Dialogue: Design Writing Criticism - Design Bureau

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Dialogue: Design Writing Criticism

Friday, June 17th, 2011

Name: Alex Cameron, Xanthia Hallissey, Emily Higgins, Kate Nelischer, Prachi Khandekar, Krisztina Somogyi
Location: London
Occupation: Design Writing Criticism master’s students by day, but moonlighting as inexhaustible foodies

Writing, letterpress, archives, and pie. That’s all in a day’s work for the master’s students of Design Writing Criticism at the London College of Communication. Most of us read some kind of design writing every day (yeah, okay, this counts), but these master’s students are part of a new flock of writers in design writing and criticism graduate programs in London and New York. They are some of the first to be formally trained in the field.

In the first of a two-part series, we speak with students in the Design Writing Criticism master’s program at the London College of Communication. Whether it’s through their original, limited-edition letterpress prints, storytelling workshops, or cooking classes, they are attempting to push the boundaries of design writing. Before they split ways for the summer to finish their theses, they share what it’s like to get schooled in design writing.

What is design writing? Do we need to define it?

Kate: Design writing is a way of communicating that is specifically geared towards expressing and critiquing design. But design can mean many things. The definition broadens as you realize that design writing can apply to virtually any form of visual culture.

Xanthia: Having a personal definition is helpful because it brings about a discussion and encourages conversation. To me, design writing is about just that: having design conversations in written form.

Prachi: I don’t think we need to define design writing. Setting up parameters might discourage new forms of critique to emerge. Good design writing draws on multiple perspectives to breed unexpected results and that there can (and should) be no definition.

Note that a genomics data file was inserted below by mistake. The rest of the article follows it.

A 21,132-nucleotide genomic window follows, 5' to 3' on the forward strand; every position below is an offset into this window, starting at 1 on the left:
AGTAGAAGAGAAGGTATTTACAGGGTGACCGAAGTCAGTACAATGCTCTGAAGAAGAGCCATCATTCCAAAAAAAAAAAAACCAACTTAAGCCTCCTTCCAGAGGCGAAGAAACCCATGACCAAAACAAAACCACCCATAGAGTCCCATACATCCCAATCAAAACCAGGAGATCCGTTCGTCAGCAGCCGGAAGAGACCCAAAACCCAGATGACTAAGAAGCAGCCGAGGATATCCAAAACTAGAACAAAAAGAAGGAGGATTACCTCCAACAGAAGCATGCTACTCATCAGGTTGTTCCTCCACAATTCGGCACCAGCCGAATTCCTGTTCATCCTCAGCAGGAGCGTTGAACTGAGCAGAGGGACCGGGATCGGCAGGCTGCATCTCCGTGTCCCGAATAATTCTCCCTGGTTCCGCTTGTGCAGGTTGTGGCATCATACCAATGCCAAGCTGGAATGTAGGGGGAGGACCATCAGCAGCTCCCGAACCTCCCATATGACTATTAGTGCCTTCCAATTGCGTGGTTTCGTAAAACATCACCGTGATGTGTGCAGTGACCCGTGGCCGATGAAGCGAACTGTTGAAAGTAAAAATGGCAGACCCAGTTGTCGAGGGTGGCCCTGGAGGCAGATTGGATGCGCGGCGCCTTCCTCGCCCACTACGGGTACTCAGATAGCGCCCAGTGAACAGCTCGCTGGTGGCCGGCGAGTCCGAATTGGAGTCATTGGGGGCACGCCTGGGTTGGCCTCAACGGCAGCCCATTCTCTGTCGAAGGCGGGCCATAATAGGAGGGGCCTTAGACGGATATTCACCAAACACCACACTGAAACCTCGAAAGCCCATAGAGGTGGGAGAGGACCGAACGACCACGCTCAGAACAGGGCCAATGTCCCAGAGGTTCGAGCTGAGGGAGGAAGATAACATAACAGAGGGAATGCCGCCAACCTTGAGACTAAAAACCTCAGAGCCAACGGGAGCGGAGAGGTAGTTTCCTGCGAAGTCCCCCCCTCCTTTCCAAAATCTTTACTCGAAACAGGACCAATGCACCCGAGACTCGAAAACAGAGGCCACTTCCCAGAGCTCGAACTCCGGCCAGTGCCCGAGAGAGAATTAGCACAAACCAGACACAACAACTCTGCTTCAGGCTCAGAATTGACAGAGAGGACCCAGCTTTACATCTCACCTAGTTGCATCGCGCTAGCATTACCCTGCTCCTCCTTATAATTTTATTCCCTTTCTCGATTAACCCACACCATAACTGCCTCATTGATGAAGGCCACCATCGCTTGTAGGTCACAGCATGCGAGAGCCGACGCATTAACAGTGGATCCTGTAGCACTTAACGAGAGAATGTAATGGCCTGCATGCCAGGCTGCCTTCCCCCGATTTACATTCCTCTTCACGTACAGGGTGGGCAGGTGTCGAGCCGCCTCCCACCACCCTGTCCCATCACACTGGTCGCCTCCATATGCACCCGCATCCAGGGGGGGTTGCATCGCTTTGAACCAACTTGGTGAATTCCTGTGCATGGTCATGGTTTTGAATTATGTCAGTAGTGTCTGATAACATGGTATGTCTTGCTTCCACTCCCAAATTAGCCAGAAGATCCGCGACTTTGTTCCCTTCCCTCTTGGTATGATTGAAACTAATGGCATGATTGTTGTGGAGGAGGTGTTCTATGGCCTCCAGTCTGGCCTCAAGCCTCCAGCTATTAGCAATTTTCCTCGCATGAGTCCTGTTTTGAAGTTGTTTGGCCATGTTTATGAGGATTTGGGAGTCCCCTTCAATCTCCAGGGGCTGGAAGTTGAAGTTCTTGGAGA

Emily: I think it’s too early to begin defining design writing. We’re still exploring this unknown territory, which I suppose will eventually result in some sort of design-writing canon. That’s why it’s so exciting right now.

This is the second year that students will graduate with master’s degrees in Design Writing Criticism. What does having this degree mean? If there are designers, writers, and journalists out there who have not been formally trained, why is this training important?

Emily: At an uneasy time when industry is questioning the value of a design education, I have faith in formal training. Budding designers and writers need the time and the space to experiment and find their voices; a course structure allows for this. In terms of Design Writing Criticism, there is a wide range of interest. I think it’s timely for the new breed of writer to emerge.

Who is design writing for?

Krisztina: I think one of the most important parts of the job is to make design accessible for a wider public. The quality of visual culture cannot be an issue for designers and architects only. Architecture and design shape life; it is about the space where we are spending our lives.

Alex: Good design writing is for practitioners. Great design writing is for everyone! We would do well to attract people outside of our respective fields. But this is no easy matter. It demands that we not only make sense of the visual world, but also illuminate it such that it makes sense of the non-visual world.

Anything lately that has made you look twice?

Emily: I like the Google voice-recognition adverts. Not so much the visual appearance, but just the fact that I find myself dedicating a good few minutes to decoding the messages. They’re quite congratulatory. I like how they tackle the complexities of language, spoken and written.

What designer or studio should we have started watching yesterday?

PrachiThe Incidental. A London-based organization that produces some really cool, cross-disciplinary, collaborative projects.

Best exhibition you’ve been to lately:

Alex: The Cult of Beauty: The Aesthetic Movement 1860 – 1900 at the V&A

Favorite person to follow on Twitter:

Xanthia: Apart from Lady Gaga, you mean? Alain de Botton reflects brilliantly on life, but for the most part, it’s the real-life friends I look to.


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